New Report Exposes Flaws in NTIA “Multistakeholder” Effort to Establish Privacy Safeguards: White House Must Act to Fulfill its Vision for a “Privacy Bill of Rights”/See cross-platform tracking/users as $ "whales"
By: Jeff Chester | Aug 29 2013
Washington, DC: A report released today by the Center for Digital Democracy (CDD) criticizes the Obama Administration’s recent effort to establish new privacy safeguards for the Digital Era. The more than yearlong proceeding led by the Department of Commerce’s National Telecommunications and Information Administration (NTIA) to further the Administration’s proposed “Consumer Privacy Bill of Rights” failed to ensure that the public can be protected from the array of sophisticated mobile “app” data-gathering practices. The detailed, 34-page report, “Head in the Digital Sand,” argues that the lobbyist-dominated process failed to examine the actual operations of the mobile app industry and its impact on the ability of consumers to protect their privacy effectively.
Among the most disturbing revelations is the growing use of real-time tracking and surveillance of individual mobile app users. Industry practices requiring investigation by the FTC are identified, including apps that stealthily eavesdrop on consumers to ensure they spend more on virtual goods and other services—moving them up, in industry parlance, from “minnows” to “dolphins” and then to big cash-generating “whales.”
The report examines other mobile and app-related data collection practices, including the ways users are being tracked from device to device; how app developers “acquire” and target users; the role of so-called “ad exchanges” that auction off mobile consumers to advertisers in milliseconds, through the use of data-rich profiles; so-called “monetization” practices relied on by developers; and industry research on the unique personal relationship users have with mobile devices and content.
In 2012, the White House released a privacy “blueprint” with seven “rights” that all consumers should be guaranteed, and urged Congress to enact legislation. The NTIA was also tasked with bringing industry, nonprofit organizations, and others together to develop so-called voluntary but enforceable codes of conduct to implement consumer privacy rights. However, as CDD’s report describes, the so-called “stakeholder” process failed to deliver meaningful and effective privacy safeguards.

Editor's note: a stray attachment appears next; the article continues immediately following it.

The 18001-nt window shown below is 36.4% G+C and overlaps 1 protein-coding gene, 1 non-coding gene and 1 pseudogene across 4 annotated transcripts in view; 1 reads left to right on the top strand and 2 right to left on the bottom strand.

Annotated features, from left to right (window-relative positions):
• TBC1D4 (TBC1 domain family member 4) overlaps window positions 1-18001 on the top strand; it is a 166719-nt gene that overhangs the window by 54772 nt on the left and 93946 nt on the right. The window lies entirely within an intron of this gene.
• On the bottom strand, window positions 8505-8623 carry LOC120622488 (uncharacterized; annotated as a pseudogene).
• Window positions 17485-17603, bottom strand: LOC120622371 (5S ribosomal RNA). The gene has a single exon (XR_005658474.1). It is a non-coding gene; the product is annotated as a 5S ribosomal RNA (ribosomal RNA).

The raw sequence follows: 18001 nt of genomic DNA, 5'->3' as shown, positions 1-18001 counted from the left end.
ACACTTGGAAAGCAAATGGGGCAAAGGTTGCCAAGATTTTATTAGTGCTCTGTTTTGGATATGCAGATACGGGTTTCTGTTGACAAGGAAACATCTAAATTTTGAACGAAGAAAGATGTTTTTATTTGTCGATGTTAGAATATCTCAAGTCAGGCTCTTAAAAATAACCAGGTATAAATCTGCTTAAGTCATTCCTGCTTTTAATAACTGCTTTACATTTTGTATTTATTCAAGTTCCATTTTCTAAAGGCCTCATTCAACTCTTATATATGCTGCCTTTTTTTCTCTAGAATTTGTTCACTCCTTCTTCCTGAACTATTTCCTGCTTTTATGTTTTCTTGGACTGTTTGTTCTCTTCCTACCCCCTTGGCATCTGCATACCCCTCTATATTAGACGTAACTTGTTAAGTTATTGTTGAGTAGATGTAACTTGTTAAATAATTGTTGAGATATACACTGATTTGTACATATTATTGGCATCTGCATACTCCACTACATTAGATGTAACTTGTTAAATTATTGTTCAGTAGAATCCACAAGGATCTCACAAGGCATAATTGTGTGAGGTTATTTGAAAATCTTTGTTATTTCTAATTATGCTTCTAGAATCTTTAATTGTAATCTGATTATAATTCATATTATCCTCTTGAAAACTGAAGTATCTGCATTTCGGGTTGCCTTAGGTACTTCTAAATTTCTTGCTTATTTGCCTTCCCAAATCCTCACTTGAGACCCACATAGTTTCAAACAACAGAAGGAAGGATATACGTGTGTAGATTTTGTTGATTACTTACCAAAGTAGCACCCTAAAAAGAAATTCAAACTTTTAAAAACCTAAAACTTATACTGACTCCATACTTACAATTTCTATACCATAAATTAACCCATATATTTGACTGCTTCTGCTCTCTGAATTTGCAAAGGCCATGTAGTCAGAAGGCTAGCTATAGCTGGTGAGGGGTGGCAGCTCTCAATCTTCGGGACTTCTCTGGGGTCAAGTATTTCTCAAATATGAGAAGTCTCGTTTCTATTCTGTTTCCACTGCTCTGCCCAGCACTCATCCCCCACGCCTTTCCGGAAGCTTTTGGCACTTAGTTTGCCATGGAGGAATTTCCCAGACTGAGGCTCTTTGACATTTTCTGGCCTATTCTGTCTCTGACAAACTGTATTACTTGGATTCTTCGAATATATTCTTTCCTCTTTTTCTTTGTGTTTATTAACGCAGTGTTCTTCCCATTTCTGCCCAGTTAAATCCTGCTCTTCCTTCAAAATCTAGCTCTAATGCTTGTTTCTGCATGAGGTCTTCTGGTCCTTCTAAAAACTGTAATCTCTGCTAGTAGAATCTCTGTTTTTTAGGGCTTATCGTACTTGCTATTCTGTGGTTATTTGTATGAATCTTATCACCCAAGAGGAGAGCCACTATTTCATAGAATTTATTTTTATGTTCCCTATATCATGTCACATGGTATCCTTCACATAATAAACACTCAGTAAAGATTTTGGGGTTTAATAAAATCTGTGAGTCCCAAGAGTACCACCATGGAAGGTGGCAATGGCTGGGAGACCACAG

“There was an assumption that consumers would be willing to dispassionately analyze how an app uses their data before they try it out,” explained CDD Executive Director Jeff Chester. “But as our report reveals, there is already a sophisticated app marketing system in place that actually uses existing data, along with a host of interactive marketing tactics, to influence consumer decisions. Before they download an app, consumers need to know more than just what data that app may collect or share with sponsors or third parties,” he added. “They need to be told how the app really operates—whether it spies on them, whether the app experience will change in order to promote the sales of goods and virtual products, and precisely how any personal data might be used for purposes related to finances, health, their race or age, for example.”
Last month, the NTIA hailed the work that led to a proposed “Short Form Notice Code of Conduct to Promote Transparency in Mobile App Practices.” On Thursday, August 29, the NTIA convenes a forum to address “lessons learned” about the work that produced the mobile app code and how that process should be structured for future work.
CDD called on the Administration to release its long-promised legislation on consumer privacy, and to replace the NTIA with the Federal Trade Commission as the lead agency proposing new privacy rights for Americans. “The Administration has told the European Union that it has its privacy house in order,” said Chester. “But this initial effort, as well as the revelations of NSA surveillance, raises questions about how well the privacy of Europeans will be protected as a new Transatlantic trade deal (TTIP) is negotiated.”
A copy of CDD’s new report on mobile apps and consumer privacy is available at www.democraticmedia.org
The Visual Appendix can be downloaded via: https://www.hightail.com/download/bWJvblFOdENOQndVV01UQw
CDD works to protect the interests of consumers in the digital era, focusing on issues related to consumer privacy, public health, children and youth, and financial services.